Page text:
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Amelie Magdalena Loy’s beautiful stop motion animation screens at the Spring 2024 New Jersey Film Festival on Saturday, January 27!


By Al Nigrin

originally published: 01/25/2024

Amelie Magdalena Loy’s beautiful stop motion animation screens at the Spring 2024 New Jersey Film Festival on Saturday, January 27!

Austrian Filmmaker Amelie Magdalena Loy was kind enough to respond to my queries via email. Here is our conversation about her animated film Irina:

Nigrin: Your touching stop-motion animation film Irina focuses on a woman’s struggle with loneliness. What made you want to make this film?

Loy: There are so many different reasons why people suffer from loneliness, and they can be discussed in so many words. But in the end what's left is this terrible sensation, this cold heavy feeling that no words can suffice to describe. And not being able of articulating it makes you even lonelier. Yet I needed to talk about it and the inner resilience that flairs up in resistance. In stop motion animation, you can have so many different things that use their own language (character design, light, music, …) that together they can talk of things, makes others feel rather than rationally understand what you want to say.

Nigrin: Tell us about the animation process that you used in your film.

Loy: It's all very old school stop motion animation. 24 frames per second, shot by camera, animated by a nerd with stamina (me). We tried to have as little VFX as possible. Only the reflection on the spoon in the kitchen scene and the display lights were added later, also in some shots a rig (a long arm that holds the puppet in place) needed to be retouched out of the frame. The reflection of the glass, the lights of the truck and all the rest are analogue and handcrafted.



 
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Nigrin: Did you make the puppets used in the film? 

Loy: Yes! All the character design and puppeteering were done by me. I used airdrying clay for the hands and body because this cold, yet fragile material really complimented the whole atmosphere of the film. The eyes of the characters are also very special. Since there is no change in facial expression, they needed to tell a lot and reflect the little light there was. Most eyes you get, especially for animation, are made of acrylic but that wouldn't have had the same effect. So, after some research I found an 80 year-old couple in Germany that produces mouth blown crystal eyes in their small workshop. This precious craftsmanship really does make a difference in the whole appeal of Irina.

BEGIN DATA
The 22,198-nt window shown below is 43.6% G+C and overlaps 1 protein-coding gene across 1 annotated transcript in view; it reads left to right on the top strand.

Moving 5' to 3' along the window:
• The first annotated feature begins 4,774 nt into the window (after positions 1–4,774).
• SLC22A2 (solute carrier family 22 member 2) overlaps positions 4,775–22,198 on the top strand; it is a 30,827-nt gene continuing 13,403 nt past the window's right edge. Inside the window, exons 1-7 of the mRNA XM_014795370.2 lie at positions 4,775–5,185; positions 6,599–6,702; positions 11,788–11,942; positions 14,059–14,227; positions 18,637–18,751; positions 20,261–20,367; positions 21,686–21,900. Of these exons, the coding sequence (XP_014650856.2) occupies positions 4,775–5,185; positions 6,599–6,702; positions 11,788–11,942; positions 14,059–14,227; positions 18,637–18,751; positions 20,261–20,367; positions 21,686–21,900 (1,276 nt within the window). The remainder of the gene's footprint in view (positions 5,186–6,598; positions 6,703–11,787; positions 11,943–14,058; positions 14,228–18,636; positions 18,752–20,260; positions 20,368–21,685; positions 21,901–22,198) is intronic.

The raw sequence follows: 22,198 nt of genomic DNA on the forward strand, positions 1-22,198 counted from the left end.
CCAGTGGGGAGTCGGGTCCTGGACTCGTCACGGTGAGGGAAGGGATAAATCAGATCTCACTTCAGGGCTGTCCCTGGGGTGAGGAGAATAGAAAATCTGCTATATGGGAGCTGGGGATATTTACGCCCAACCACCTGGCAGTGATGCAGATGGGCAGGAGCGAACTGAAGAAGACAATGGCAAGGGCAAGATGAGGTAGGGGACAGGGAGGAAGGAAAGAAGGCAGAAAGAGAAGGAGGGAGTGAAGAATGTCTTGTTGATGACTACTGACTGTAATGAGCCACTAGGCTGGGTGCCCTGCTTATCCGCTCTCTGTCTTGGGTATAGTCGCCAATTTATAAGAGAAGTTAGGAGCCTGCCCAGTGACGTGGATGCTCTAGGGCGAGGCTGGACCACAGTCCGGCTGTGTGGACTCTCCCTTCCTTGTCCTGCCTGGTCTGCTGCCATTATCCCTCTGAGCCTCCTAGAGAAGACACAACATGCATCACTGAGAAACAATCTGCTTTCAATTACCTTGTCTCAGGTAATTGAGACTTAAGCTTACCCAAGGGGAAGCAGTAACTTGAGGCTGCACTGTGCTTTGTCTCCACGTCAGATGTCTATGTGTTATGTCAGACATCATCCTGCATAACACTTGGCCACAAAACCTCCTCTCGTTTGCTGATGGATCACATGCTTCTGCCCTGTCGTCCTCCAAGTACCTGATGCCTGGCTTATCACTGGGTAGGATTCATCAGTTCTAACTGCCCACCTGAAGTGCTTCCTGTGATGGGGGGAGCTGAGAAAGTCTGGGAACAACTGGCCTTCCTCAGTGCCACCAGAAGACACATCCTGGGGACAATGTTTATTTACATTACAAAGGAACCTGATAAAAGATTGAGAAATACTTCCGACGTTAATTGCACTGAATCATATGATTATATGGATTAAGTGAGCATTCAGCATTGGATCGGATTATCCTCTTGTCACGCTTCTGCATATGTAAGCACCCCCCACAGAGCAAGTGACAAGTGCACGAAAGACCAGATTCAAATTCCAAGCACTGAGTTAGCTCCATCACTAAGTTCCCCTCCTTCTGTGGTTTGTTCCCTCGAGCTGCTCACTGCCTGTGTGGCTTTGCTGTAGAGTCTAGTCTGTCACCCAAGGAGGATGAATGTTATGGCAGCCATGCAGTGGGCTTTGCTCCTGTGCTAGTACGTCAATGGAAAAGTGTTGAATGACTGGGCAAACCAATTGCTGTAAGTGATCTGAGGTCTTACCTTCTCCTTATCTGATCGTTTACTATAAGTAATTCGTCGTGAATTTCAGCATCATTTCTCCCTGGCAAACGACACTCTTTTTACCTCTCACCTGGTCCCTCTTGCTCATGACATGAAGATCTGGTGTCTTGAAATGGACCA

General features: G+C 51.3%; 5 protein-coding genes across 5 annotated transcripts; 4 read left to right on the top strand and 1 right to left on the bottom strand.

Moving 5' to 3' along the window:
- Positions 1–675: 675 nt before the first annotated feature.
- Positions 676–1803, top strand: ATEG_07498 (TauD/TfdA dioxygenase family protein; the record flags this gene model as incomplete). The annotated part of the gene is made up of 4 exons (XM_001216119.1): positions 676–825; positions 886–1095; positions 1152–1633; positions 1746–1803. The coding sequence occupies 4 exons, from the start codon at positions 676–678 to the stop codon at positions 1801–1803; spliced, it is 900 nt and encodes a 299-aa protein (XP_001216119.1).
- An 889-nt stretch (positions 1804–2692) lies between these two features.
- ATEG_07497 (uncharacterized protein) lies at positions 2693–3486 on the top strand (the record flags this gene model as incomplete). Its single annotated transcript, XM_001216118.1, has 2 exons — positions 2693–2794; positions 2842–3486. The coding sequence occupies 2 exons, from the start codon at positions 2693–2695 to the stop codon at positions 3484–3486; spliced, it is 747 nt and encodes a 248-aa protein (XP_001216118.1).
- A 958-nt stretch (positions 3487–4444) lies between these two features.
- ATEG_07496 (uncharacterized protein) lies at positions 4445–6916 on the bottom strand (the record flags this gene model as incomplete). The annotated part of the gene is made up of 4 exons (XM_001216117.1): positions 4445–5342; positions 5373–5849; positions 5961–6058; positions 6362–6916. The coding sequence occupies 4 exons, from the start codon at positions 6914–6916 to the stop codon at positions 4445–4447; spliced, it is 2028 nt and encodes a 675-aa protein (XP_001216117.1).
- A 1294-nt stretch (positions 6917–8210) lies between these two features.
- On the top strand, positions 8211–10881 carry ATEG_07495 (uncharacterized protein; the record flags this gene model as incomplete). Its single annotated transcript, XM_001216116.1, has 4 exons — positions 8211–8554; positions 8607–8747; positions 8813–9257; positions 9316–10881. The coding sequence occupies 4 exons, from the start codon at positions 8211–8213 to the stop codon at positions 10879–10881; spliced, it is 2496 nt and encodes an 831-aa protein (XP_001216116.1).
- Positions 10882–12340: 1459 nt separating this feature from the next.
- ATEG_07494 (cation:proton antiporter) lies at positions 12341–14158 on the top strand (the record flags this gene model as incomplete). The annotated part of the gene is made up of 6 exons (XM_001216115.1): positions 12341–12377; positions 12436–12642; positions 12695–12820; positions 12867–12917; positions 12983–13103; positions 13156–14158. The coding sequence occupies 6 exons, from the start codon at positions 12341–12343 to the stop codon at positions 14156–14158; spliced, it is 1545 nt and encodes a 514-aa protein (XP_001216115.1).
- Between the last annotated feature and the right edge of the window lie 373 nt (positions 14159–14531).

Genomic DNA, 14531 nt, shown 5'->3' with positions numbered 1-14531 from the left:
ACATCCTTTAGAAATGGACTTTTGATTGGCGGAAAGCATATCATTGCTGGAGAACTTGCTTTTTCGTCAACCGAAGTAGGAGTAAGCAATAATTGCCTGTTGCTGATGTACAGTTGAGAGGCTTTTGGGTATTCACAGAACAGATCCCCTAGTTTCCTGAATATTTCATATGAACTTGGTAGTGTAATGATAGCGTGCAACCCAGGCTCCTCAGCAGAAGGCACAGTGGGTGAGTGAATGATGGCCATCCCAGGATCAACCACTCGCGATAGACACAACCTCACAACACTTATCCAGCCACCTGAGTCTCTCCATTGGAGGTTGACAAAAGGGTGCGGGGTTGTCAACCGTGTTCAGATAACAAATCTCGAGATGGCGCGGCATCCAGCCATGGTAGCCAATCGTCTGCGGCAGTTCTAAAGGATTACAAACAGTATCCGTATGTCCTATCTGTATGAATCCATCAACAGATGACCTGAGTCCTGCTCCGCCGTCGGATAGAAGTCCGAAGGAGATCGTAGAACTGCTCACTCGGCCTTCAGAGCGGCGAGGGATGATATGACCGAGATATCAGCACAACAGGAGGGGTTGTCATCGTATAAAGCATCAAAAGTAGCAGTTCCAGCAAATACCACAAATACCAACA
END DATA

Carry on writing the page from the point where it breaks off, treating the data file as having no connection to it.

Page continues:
Amelie Magdalena Loy’s beautiful stop motion animation screens at the Spring 2024 New Jersey Film Festival on Saturday, January 27!

Nigrin: How did you make the waves move in the beach scene?

Loy: The sea is cellophane on an Aquarelle Ground. It was really challenging to animate it. It took us 2 days to figure out the right timing & spacing, so the waves had that natural feeling. The set was rather long, and the focus length did produce an optical shortening of the background, so that the spacing you saw as an animator, was not the spacing that happened on screen. Speaking of animators, it needed 3 people at once to animate the sea. At the end we really got into the vibe of waving (ha-ha guess that’s not an English word, but you know what I mean) and I am super pleased with the effect.

Nigrin: Are there any memorable stories while you made this film or any other info about your film you would like to relay to us? 

Loy: The pre-production was very intense and long. My colleague, Cat Beyer, produced hundreds of trees and there was quite a lot to figure out. I loved all the planning and decision making. Working with the different departures was a great pleasure. I love how the creativity and knowledge of my team made not only my vision come true, but really added so much beauty and depth.  There were a few important things we couldn't really test before building the set, like if the reflection on the big window would work like we wanted it to. I'm glad to say it did! The big glass pane also gave us quite a challenge while animating. It had to be pushed open and shut for every shot.  All the easy-to-open rail systems would have been too broad and would have created a shadow inside the room or distract too much light and make the room too dark. So, we installed small wooden rails. After struggling to push open a heavy glass pane about 300 times a day for weeks and weeks, my fingertips still hurt, and I now have a certain urge to ceremoniously burn said rails. That said, I am very glad that the important things did work in the end. We invested so much work and love to make this film come true and as a director the greatest gift would be if people can relate to Irina's story.

Irina will be playing at the Spring 2024 New Jersey Film Festival as part of the Shorts #1 Program on Saturday, January 27, 2024 – Online for 24 Hours and In-Person at 7PM! in Voorhees Hall #105/Rutgers University, 71 Hamilton Street, New Brunswick, NJ. For more info and tickets go here.



 
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Albert Gabriel Nigrin is an award-winning experimental media artist whose work has been screened on all five continents. He is also a Cinema Studies Lecturer at Rutgers University, and the Executive Director/Curator of the Rutgers Film Co-op/New Jersey Media Arts Center, Inc.

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